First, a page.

Since both the middle and upper classes have none of the organizer’s passion for radical change, he must do his best to “stir up dissatisfaction and discontent [.]” He must “agitate to the point of conflict.” The organizer “dramatizes…injustices” and engages in “‘trouble making’ by stirring up” just those “angers, frustrations, and resentments” (117) that will eventuate in the “disorganization of the old and organization of the new” (116 emphasis original). He is determined to give rise to as much “confusion” and “fear” as possible (127).
(4). There can be no conversation between the organizer and his opponents. The latter must be depicted as being evil. Read the rest of this entry »
Pam Key writes: Sunday at Christ Universal Temple in Chicago during his annual Saviours’ Day speech, Nation of Islam leader Louis Farrakhan attacked former New York City Mayor Rudy Giuliani for his controversial comments saying Obama doesn’t love America.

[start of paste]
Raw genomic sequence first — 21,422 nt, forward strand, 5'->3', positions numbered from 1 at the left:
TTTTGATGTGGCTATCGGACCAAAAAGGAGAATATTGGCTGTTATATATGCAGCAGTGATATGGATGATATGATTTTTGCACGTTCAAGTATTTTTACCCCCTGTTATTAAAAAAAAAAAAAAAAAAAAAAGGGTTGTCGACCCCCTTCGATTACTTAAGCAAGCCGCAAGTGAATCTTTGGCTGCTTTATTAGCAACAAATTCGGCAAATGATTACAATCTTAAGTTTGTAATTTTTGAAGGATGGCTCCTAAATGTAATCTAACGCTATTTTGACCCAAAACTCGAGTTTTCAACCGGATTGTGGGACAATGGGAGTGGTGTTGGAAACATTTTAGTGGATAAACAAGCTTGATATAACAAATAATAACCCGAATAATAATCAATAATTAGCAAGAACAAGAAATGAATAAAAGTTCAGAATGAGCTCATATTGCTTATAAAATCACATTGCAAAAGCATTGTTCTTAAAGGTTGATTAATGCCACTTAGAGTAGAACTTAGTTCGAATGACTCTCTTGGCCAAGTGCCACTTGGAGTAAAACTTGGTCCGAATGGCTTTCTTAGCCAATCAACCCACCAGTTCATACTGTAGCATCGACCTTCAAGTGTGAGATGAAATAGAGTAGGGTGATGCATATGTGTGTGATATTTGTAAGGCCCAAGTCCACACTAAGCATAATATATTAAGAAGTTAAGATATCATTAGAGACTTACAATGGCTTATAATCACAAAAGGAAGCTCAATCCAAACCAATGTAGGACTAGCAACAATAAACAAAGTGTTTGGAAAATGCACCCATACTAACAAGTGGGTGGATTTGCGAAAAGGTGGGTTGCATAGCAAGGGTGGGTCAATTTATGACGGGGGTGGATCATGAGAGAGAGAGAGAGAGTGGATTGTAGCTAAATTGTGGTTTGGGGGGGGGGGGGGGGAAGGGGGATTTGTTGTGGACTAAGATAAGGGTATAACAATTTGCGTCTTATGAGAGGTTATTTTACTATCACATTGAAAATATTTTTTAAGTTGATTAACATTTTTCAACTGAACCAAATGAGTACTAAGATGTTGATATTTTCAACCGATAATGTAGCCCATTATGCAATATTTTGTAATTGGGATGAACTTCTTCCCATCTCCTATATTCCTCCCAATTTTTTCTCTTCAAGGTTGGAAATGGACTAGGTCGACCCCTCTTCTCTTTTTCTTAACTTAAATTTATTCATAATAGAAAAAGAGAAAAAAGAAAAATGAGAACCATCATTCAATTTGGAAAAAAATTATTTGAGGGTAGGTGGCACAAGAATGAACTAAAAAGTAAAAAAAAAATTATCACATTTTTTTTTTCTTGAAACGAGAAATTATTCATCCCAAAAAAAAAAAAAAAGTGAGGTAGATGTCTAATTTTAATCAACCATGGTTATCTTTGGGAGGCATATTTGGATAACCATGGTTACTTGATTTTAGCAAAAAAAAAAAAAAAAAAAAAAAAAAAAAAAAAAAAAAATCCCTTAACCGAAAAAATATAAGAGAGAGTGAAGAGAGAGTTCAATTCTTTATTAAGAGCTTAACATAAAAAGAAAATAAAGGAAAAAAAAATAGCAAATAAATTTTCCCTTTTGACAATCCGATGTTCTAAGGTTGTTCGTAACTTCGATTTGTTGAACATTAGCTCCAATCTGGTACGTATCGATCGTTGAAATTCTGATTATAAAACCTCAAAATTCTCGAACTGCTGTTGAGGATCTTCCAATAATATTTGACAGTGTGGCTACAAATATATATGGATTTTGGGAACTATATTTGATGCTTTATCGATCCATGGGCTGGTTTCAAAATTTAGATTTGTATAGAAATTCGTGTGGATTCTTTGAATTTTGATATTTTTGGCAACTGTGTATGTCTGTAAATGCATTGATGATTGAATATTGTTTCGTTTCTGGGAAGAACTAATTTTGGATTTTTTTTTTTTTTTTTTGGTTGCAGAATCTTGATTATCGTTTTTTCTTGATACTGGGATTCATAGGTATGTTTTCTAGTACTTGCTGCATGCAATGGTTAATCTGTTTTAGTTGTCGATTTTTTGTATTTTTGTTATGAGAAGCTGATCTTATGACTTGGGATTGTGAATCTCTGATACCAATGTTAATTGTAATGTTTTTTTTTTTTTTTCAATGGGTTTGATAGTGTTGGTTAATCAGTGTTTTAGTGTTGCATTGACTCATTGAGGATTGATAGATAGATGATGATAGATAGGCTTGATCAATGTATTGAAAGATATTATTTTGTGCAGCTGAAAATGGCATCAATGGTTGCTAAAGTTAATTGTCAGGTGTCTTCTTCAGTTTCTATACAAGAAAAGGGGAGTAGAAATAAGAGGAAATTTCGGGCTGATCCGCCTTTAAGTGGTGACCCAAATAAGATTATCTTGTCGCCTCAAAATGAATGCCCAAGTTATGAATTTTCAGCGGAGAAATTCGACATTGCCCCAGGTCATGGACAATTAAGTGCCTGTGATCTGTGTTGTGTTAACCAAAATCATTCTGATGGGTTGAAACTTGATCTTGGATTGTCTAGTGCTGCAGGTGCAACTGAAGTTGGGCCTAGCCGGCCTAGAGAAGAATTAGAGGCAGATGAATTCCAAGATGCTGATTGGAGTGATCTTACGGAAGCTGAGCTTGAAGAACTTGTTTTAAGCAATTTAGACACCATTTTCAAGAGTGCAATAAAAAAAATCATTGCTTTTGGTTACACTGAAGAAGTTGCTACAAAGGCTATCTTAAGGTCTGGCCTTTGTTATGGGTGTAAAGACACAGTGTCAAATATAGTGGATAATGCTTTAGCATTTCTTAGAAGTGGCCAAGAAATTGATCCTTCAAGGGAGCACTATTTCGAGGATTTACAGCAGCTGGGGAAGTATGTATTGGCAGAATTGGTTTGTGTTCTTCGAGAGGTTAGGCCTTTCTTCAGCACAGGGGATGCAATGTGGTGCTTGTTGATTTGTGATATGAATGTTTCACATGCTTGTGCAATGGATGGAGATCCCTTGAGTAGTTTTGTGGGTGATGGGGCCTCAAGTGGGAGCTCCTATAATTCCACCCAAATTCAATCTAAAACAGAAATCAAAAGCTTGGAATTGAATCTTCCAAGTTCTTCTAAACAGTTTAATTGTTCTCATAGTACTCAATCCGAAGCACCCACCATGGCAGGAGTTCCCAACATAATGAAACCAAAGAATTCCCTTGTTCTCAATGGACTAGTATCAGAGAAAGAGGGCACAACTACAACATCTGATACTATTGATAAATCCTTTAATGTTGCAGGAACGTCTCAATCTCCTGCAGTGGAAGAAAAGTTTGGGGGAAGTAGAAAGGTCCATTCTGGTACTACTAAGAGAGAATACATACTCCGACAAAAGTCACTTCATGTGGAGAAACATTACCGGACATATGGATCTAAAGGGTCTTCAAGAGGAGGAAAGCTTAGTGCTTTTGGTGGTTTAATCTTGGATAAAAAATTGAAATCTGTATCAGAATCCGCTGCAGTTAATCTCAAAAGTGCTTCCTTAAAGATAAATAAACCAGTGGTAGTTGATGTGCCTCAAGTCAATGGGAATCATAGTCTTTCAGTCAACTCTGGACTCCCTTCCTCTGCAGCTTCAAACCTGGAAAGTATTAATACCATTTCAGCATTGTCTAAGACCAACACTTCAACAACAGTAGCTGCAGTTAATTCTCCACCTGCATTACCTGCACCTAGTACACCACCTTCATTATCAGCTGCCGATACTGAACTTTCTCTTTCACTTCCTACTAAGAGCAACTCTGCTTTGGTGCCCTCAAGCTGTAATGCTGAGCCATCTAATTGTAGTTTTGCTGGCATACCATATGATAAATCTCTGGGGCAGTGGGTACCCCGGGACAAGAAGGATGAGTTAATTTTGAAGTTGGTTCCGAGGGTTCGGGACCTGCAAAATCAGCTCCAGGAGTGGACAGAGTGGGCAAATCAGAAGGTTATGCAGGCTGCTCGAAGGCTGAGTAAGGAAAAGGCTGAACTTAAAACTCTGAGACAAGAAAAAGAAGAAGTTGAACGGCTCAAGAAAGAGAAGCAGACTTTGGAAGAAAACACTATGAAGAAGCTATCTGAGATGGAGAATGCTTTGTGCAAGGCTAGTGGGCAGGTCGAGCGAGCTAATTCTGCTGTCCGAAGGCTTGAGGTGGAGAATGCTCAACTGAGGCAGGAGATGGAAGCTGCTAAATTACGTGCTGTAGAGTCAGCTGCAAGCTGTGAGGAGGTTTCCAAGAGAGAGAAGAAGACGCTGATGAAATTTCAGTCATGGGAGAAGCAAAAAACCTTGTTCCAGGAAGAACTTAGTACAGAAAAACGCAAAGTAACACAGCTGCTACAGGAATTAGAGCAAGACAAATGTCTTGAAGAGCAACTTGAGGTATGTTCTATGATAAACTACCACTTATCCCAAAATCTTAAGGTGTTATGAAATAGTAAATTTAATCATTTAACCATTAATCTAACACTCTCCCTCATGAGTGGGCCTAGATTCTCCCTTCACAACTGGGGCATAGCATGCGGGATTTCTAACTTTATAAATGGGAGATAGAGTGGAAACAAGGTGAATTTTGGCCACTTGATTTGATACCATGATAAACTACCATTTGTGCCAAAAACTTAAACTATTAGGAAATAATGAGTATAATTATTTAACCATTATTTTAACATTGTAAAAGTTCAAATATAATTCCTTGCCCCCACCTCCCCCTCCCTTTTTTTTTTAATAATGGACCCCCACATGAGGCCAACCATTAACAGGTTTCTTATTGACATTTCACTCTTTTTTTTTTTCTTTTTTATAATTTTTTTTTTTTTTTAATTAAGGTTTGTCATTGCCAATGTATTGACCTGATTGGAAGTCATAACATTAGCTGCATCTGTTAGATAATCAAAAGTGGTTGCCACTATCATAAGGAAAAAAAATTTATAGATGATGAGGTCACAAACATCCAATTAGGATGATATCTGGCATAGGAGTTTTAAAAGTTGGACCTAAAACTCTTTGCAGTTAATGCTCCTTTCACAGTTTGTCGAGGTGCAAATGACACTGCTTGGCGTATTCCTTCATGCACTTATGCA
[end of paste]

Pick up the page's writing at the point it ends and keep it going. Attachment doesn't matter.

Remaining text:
Farrakhan said, “How did you grow up, Giuliani? A privileged cracker? Or I should say, a privileged devil….(read more)
Barbra Streisand Tells Axelrod that the President Needs to Talk to People in Simpler Terms: ‘I Hate to Say it, but People are Stupid’Posted: February 10, 2015
President Obama is in the middle of his fight to pass the Affordable Care Act. This is the book’s most politically compelling chapter, though the word “ObamaCare” is entirely absent. Some in the White House, such as chief of staff Rahm Emanuel, worry that the stumbling, unpopular effort to pass the ACA will damage Democrats in the 2010 midterm elections. “Rahm recommended scaling back to a plan that would cover fewer people, but garner more votes,” Mr. Axelrod writes.